A little less than a year ago, Rocio Martinez Quintal—the Mexico Boutique Hotels’ concierge—lost her hard-earned Clefs d’Ors (Golden Keys) because her job description no longer fit the traditional association’s definition of what it means to be a concierge.
She was told that because she does not actually sit at a desk inside a hotel and face travelers, she is not a true concierge. This was a blow to Rocio: she had spent two years preparing for this prestigious recognition and felt she had not changed anything about how she worked or her dedication to the traveler’s experience. She still provided assistance and information on everything from dinner reservations, flowers, guided tours, pre-arrival packing, airport transfers, driving instructions, marriage proposals and so much more. In short, she still does everything that makes a concierge a concierge. The only difference is she does all of this virtually and via telephone given that our hotels are spread out over 26 destinations in Mexico.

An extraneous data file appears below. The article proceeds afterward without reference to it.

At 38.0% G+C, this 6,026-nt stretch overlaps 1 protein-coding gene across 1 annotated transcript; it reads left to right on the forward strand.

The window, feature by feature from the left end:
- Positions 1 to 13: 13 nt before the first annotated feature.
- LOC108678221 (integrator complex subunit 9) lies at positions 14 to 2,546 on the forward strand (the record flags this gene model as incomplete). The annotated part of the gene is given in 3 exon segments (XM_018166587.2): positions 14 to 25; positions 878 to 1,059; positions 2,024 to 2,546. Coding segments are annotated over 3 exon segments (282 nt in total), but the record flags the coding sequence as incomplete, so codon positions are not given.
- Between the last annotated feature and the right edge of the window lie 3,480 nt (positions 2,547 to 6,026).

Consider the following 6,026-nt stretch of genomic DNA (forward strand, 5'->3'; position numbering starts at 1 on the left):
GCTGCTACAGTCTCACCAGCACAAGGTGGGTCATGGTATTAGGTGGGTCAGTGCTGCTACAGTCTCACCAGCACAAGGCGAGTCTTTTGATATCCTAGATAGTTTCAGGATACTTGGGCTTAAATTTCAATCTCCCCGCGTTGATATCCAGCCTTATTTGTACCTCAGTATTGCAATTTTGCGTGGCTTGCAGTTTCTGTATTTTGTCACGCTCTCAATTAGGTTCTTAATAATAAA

Now, I’m willing to bet that any traveler who has ever dealt with Rocio when booking with Mexico Boutique Hotels would confirm just how much of a concierge she actually is. So would our member hotels, which are often very small and have embraced the extra help that Rocio provides them. In fact, their support was such that when Rocio was told (by the Clefs association in Mexico) she needed to fulfill certain desk hours, several of our properties happily offered her a physical space in their hotel.
Not surprisingly, the removal of Rocio’s ‘Keys’ has not kept her from working just as hard and efficiently as before. It merely made me think about how standards are set, maintained and allowed to evolve in an ever-changing industry.
What is your definition of concierge?